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The average dentist not only fails to recognize many indications which call for systemic treatment, but fails to see his need of such recognition. He still jumbles medical terms. His practice is largely empirical. He sees in part, but acts as one comprehending all; he gives advice to his fellow practitioners more freely than he would if he knew more.
If a new drug is advertised he tries it a few times, and immediately writes an article on it. He treats all forms of pyorrhea by scraping the teeth, but the deposit continues to accumulate, and the scraping is repeated. He treats sensitive dentine by the application of obtundents, and never dreams of prophylaxis or the correction of the underlying cause.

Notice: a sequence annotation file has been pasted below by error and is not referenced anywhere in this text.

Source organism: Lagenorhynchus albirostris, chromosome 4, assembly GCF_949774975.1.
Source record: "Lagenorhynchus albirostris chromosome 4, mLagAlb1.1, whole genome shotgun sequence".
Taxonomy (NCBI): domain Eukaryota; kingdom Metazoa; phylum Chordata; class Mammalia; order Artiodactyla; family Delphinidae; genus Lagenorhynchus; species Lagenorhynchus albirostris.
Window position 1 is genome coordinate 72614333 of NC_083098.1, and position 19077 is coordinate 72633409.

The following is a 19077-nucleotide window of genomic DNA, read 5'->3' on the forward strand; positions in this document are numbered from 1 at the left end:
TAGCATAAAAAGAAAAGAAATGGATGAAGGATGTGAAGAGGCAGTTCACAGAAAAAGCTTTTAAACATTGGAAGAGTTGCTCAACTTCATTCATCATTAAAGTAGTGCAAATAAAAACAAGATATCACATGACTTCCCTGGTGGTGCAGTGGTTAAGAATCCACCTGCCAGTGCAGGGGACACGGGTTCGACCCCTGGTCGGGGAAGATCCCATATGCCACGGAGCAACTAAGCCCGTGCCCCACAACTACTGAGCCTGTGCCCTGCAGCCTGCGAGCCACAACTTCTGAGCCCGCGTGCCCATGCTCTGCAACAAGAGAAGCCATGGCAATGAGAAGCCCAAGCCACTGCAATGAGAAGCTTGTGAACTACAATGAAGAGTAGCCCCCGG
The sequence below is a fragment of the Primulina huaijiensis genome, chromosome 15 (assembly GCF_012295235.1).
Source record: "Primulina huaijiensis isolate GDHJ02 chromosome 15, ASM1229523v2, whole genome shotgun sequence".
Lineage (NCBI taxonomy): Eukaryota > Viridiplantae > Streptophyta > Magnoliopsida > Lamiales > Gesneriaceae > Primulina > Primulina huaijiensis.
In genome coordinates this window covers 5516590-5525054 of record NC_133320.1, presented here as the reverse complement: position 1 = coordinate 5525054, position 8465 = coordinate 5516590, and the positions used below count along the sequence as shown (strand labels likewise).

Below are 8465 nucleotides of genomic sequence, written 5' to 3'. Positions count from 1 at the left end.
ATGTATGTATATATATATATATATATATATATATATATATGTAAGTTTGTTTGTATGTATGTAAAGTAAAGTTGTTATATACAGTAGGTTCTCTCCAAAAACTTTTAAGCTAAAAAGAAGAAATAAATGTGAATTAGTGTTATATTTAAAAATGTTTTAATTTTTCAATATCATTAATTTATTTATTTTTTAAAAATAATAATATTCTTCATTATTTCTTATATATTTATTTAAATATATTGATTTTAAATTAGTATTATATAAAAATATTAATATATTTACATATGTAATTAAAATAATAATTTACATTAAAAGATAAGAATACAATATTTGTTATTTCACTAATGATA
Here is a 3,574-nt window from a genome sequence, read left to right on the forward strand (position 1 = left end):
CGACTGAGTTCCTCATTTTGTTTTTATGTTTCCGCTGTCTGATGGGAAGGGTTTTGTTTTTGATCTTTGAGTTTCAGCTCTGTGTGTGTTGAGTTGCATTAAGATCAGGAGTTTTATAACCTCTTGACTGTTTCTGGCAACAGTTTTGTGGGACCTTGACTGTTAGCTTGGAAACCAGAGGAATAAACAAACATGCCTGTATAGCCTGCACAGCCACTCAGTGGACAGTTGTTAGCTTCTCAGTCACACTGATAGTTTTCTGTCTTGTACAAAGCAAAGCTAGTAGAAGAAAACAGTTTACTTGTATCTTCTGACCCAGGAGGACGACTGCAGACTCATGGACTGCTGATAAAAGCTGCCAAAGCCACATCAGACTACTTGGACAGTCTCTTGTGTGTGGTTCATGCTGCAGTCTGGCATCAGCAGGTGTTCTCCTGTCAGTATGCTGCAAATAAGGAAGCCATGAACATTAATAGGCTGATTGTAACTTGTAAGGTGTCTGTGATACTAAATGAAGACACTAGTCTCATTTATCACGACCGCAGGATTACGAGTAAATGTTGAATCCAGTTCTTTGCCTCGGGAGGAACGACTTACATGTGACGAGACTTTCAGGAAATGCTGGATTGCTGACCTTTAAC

The teeth under certain conditions decay with great rapidity, and extra dollars are received for extra plugs inserted. The teeth are stained and eroded, only to be met with
EAMES GF. A GLANCE AT SOME RELATIONS OF DENTISTRY TO GENERAL MEDICINE. JAMA. 1898;XXX(18):1042. doi:10.1001/jama.1898.72440700034001n
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